The standard for storing packaged beer is “the colder the better,” according to the National Beer Wholesalers Association (NBWA) based in Alexandria, Va. The trade group recommends that temperatures between 33 degrees and 49 degrees are optimal for preserving the quality and integrity of the product in convenience store beer caves.
It is also imperative that retailers know that the beer has been held at this temperature range during transport to their stores, NBWA emphasized.
Cold temperatures make it possible to retain the level of carbonation that is developed in the beer during the brewing process. Because carbon dioxide (CO2) expands as it heats up, storage at higher temperatures depletes it over time resulting in a flat beverage.
While brewers try to limit the amount of oxygen that remains in the bottle or can during the packaging process, enough remains to affect the quality of the beer during storage. Therefore, lighter beers that are stored in warm temperatures and are allowed to oxidize for periods of time may develop off-flavors of wax, honey, paper or wet cardboard that overwhelm the flavors of the original product. Darker beers such as ales may take on a sherry taste. Unpasteurized craft beers are especially susceptible to temperature-related flavor changes.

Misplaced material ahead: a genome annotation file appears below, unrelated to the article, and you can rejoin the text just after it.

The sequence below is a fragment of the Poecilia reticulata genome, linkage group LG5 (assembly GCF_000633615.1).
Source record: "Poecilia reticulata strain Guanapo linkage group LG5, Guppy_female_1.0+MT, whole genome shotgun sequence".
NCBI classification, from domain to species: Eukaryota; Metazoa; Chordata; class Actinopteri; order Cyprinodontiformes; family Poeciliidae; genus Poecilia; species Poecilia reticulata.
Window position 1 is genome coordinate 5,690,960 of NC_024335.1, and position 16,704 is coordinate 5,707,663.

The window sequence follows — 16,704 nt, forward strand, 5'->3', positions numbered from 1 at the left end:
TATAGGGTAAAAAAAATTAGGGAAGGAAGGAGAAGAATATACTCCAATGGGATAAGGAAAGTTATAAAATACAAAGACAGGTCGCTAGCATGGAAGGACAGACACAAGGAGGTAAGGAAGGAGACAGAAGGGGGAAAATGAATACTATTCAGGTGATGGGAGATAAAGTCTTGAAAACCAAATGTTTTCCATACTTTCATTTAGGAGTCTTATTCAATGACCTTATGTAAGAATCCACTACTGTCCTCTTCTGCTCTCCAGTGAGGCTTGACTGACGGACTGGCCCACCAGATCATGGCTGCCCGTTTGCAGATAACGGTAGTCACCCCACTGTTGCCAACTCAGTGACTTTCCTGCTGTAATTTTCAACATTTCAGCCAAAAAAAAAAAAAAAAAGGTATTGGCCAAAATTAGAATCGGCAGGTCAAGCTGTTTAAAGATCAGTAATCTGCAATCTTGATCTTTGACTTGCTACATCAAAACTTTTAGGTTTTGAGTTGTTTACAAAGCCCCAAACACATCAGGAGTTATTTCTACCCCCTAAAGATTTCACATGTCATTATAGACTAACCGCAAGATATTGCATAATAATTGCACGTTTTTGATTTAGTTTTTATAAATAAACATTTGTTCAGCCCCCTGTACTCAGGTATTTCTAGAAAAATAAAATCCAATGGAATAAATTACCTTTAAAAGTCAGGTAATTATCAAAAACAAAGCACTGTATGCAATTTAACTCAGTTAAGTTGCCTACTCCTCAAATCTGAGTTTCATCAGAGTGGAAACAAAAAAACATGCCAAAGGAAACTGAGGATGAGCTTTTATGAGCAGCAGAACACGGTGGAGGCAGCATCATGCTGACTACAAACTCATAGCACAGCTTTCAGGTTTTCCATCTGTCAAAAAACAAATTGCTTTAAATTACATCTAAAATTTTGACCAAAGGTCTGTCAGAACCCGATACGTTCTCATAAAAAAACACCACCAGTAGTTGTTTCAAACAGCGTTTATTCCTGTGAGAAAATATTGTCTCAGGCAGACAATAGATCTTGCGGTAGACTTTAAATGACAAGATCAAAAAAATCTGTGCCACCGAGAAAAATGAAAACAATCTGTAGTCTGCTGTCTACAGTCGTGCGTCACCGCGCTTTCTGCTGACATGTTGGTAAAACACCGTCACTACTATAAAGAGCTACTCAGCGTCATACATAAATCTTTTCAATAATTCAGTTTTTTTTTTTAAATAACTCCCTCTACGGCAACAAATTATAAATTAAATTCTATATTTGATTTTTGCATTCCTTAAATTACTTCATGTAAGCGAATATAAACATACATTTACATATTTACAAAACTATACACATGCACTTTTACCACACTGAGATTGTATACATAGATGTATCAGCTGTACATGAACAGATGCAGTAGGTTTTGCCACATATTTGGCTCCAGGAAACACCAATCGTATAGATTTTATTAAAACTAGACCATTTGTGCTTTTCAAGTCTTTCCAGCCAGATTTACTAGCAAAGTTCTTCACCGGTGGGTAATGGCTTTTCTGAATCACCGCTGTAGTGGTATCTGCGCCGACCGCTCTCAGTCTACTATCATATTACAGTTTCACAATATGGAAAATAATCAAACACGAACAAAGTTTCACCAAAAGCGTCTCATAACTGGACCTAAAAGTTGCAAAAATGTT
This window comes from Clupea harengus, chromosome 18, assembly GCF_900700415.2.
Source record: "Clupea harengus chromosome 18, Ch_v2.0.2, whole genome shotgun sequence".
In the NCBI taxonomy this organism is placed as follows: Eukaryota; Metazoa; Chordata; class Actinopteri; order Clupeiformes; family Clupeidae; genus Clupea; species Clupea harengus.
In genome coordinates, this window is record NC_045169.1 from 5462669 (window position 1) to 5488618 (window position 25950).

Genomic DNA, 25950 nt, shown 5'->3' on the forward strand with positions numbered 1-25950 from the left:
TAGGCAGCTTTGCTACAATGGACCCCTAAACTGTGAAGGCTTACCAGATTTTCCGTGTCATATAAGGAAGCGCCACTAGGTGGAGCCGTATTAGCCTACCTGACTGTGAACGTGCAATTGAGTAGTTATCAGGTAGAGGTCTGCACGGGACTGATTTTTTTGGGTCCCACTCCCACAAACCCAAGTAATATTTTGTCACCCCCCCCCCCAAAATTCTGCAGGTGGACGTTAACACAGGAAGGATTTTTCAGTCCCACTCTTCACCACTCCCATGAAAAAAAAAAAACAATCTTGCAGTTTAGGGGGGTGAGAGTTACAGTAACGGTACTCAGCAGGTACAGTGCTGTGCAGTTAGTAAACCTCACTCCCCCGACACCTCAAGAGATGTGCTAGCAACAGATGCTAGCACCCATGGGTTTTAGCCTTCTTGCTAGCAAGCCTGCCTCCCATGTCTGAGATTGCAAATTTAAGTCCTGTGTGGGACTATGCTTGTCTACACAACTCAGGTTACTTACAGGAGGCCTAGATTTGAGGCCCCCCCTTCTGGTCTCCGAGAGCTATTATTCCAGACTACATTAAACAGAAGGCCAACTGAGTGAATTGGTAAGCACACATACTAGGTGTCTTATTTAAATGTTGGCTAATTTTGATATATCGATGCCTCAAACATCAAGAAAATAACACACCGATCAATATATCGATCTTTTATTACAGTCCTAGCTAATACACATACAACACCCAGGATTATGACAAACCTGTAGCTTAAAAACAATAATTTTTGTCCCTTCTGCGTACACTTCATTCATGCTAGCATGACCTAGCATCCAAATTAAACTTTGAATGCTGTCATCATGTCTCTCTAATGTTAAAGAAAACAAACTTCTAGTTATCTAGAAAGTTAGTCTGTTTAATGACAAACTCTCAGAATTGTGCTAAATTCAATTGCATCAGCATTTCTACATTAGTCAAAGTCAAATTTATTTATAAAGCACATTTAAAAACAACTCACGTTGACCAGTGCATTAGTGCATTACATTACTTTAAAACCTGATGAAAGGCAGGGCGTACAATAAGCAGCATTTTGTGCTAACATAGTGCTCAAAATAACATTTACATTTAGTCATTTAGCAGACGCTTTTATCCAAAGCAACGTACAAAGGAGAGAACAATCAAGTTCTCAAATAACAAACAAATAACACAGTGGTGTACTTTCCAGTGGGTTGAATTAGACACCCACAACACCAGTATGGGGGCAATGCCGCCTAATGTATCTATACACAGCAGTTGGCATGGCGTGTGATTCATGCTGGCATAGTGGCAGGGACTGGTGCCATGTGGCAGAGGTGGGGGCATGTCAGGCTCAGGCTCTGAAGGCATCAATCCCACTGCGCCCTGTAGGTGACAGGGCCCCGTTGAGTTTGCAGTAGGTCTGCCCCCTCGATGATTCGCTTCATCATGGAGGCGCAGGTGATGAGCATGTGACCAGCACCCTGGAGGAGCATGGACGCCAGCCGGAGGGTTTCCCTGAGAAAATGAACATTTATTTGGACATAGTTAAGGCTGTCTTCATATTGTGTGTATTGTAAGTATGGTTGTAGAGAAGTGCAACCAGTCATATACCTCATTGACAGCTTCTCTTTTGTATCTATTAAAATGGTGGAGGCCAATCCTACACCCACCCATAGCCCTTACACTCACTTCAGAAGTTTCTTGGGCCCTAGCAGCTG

To demonstrate the relationship between high temperatures and beer degradation, industry giant Miller Brewing Co. offered an example of what happens when the product is held at refrigerated temperature (38 degrees), room temperature (68-72 degrees) and in the trunk of a car on a hot day (90-98 degrees). Commonly known as the 3-30-300 rule, it concludes that the drinkability of beer kept at the highest temperature for three days was the same as the product held at room temperature for 30 days or under refrigeration for 300 days.